Speaking to the group of journalists at the end of a long and rainy day, Christian Klingler, VW Group board member of sales and marketing, repeated the mantra that VW has been working on electric cars for decades and is happy with its timetable. If this is true, then the obvious question is why is the company now ready to move from the R&D labs into the showroom? Klingler said it's because customers are more aware of the environmental impacts of everything today, and events like the Deepwater Horizon explosion have had a tremendous impact in the U.S. "We are sure electrification is the right path," he said.
Right now, there are only five or six Golf Blue-e-motions in the world, one of which just won the first Brighton to London Future Car Challenge in the UK this past weekend. As for the path to the eGolf's widespread availability, VW's Rudolf Kreps, group chief officer for electric traction, told AutoblogGreen that there has been no change in the timetable to bring the Golf Blue-e-motion to market (there was, though, as you can see in this press release).
So, with that in mind, here's the short version of VW's current electric vehicle plans: Jetta hybrid, which VW is trying to position as a performance hybrid, is coming in 2012. The company's first pure EV, the Up!, follows in Europe in 2013. In 2014, the electric Golf will make an appearance, followed by a plug-in hybrid of some sort. Prices, volume and release dates for these vehicles are all complete unknowns at this point, but Klingler said that the company will be flexible with production capacity numbers. This is one reason, he said, that it might be a good thing not to be first out of the EV gate. After all, the Honda Insight was the first hybrid to come to the U.S., but that's not the car that we automatically associate with the word "hybrid" today, is it? Just saying.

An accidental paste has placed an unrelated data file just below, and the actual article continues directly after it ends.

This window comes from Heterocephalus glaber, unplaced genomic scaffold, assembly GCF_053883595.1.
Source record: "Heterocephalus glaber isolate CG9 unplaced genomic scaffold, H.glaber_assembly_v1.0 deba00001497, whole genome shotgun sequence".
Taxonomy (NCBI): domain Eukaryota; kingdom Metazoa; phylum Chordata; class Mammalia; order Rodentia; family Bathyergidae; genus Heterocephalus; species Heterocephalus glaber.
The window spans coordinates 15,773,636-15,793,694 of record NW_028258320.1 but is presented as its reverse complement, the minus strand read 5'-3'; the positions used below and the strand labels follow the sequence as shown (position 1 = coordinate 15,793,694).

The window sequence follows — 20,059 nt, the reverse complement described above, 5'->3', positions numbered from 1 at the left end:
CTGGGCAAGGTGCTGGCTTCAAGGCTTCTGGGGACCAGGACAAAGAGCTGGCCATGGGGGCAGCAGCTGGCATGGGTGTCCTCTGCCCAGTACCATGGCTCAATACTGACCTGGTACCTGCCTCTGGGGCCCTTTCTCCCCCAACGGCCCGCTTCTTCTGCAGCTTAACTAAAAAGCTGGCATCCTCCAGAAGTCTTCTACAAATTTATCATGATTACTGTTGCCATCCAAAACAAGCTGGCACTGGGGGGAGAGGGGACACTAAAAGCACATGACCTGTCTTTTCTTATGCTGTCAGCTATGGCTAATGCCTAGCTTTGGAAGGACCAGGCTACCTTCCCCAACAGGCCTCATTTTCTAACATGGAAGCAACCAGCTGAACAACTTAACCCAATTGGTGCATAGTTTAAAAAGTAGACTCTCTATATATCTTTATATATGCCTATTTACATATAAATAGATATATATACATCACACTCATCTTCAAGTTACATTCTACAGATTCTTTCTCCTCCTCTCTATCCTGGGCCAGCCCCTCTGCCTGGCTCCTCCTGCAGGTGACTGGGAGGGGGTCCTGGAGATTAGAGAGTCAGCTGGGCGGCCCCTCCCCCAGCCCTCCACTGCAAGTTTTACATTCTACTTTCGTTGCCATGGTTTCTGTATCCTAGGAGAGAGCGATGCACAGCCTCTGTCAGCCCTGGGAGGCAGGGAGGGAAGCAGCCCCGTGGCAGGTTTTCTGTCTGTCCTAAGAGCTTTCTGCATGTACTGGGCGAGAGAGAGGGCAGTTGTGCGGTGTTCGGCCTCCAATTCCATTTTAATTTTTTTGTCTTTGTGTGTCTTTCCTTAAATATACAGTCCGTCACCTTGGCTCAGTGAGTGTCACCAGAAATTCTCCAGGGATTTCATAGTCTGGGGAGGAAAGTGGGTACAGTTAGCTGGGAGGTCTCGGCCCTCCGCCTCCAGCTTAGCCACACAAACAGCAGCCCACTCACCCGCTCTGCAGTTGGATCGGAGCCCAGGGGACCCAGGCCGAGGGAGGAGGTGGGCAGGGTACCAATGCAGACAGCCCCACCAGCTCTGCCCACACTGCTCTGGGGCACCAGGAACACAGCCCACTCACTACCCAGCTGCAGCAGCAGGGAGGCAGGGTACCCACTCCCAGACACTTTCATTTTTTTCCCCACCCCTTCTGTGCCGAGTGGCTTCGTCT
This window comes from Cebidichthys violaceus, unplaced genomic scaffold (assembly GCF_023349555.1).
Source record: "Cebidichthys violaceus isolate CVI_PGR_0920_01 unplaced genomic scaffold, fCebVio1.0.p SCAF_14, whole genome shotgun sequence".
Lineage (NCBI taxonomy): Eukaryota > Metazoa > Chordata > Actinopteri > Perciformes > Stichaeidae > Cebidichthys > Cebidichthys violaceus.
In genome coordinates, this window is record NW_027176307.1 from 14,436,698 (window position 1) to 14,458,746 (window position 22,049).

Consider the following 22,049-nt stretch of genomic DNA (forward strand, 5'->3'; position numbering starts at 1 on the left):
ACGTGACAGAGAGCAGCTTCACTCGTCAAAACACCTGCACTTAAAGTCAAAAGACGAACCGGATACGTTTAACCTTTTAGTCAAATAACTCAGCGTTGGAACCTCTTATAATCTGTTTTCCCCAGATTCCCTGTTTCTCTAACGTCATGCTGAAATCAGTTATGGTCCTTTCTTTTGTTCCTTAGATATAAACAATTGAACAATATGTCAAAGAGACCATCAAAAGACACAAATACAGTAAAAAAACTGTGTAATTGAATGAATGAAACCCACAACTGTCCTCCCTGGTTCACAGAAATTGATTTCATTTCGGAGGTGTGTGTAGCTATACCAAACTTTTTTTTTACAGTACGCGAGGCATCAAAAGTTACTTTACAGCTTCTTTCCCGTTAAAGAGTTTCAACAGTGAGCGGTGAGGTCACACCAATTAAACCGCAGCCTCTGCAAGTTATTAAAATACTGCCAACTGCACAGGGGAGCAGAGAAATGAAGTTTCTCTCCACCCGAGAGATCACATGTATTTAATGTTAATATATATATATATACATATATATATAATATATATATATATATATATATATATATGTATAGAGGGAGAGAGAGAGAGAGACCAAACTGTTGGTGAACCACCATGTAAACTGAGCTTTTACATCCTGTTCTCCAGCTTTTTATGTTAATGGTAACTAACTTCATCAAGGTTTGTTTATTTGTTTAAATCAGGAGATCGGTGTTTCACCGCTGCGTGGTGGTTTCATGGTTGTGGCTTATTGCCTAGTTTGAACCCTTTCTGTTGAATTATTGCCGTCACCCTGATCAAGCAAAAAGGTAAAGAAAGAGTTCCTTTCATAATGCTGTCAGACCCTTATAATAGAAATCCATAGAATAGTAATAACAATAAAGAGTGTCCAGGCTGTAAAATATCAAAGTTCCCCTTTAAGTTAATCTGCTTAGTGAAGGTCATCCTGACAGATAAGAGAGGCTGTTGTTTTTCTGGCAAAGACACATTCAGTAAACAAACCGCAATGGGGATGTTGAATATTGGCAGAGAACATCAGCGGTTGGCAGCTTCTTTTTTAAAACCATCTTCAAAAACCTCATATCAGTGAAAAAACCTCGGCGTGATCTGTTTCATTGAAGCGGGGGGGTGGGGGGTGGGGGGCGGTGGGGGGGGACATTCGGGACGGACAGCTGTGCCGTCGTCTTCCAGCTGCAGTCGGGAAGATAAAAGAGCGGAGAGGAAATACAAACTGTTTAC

Even with all of this pro-EV talk, it's clear that there is still some serious EV skepticism at diesel-loving VW. Klingler said it most clearly:
The electric car is not a request from the customer. It's a request from the government. Developments are increasing the willingness of the customers to buy this car but it's important to understand that, from a market point of view, this is not so easy.
VW knows something about customer requests, because it is currently very big into conducting market research. The reason for all the queries is because VW has set four ambitious goals for itself for 2018:
- To be the market leader in customer satisfaction
- To have the best workers, and have them be the most satisfied, too
- To make money
- To sell 10 million cars a year, including a million in the U.S. (between the Audi and VW brands)
In talking with customers and potential customers around the world, VW says it has a good idea of what it will take to reach those goals. For various reasons, company execs know they have to play the plug-in game, but no one thinks these are the cars that will lead the way. Klingler said that the question about estimating the market share of plug-in vehicles in 2018 is "one of the most complicated to answer." There are studies that say it'll be three to five percent, others that say there's no way it'll be more than three and others that say it'll be more than five. Klinger wouldn't say what he or VW expects, but did say that whatever the number is for the industry as a whole is what it'll be for VW. When you enter the market with the second-wave of modern plug-in vehicles, can you expect anything more than that?